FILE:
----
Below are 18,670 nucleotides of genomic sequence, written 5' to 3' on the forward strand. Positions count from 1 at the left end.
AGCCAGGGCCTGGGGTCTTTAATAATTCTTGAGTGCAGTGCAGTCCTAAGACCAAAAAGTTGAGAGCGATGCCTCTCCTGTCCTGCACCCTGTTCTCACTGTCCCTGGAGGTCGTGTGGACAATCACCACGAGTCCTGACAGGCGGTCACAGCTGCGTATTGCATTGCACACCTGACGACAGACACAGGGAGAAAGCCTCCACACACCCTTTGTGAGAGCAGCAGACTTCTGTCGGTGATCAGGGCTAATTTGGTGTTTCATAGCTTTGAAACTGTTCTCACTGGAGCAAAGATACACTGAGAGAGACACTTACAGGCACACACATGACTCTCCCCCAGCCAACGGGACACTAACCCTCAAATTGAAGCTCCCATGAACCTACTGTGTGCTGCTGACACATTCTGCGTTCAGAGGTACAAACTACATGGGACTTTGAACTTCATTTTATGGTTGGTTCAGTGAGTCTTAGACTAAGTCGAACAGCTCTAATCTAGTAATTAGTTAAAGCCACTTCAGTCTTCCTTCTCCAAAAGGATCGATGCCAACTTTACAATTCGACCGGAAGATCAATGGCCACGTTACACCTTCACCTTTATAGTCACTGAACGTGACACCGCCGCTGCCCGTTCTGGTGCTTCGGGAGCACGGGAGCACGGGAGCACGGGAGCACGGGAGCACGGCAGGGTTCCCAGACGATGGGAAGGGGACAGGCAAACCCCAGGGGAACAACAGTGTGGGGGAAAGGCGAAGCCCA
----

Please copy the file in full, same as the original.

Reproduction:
Below are 18,670 nucleotides of genomic sequence, written 5' to 3' on the forward strand. Positions count from 1 at the left end.
AGCCAGGGCCTGGGGTCTTTAATAATTCTTGAGTGCAGTGCAGTCCTAAGACCAAAAAGTTGAGAGCGATGCCTCTCCTGTCCTGCACCCTGTTCTCACTGTCCCTGGAGGTCGTGTGGACAATCACCACGAGTCCTGACAGGCGGTCACAGCTGCGTATTGCATTGCACACCTGACGACAGACACAGGGAGAAAGCCTCCACACACCCTTTGTGAGAGCAGCAGACTTCTGTCGGTGATCAGGGCTAATTTGGTGTTTCATAGCTTTGAAACTGTTCTCACTGGAGCAAAGATACACTGAGAGAGACACTTACAGGCACACACATGACTCTCCCCCAGCCAACGGGACACTAACCCTCAAATTGAAGCTCCCATGAACCTACTGTGTGCTGCTGACACATTCTGCGTTCAGAGGTACAAACTACATGGGACTTTGAACTTCATTTTATGGTTGGTTCAGTGAGTCTTAGACTAAGTCGAACAGCTCTAATCTAGTAATTAGTTAAAGCCACTTCAGTCTTCCTTCTCCAAAAGGATCGATGCCAACTTTACAATTCGACCGGAAGATCAATGGCCACGTTACACCTTCACCTTTATAGTCACTGAACGTGACACCGCCGCTGCCCGTTCTGGTGCTTCGGGAGCACGGGAGCACGGGAGCACGGGAGCACGGGAGCACGGCAGGGTTCCCAGACGATGGGAAGGGGACAGGCAAACCCCAGGGGAACAACAGTGTGGGGGAAAGGCGAAGCCCA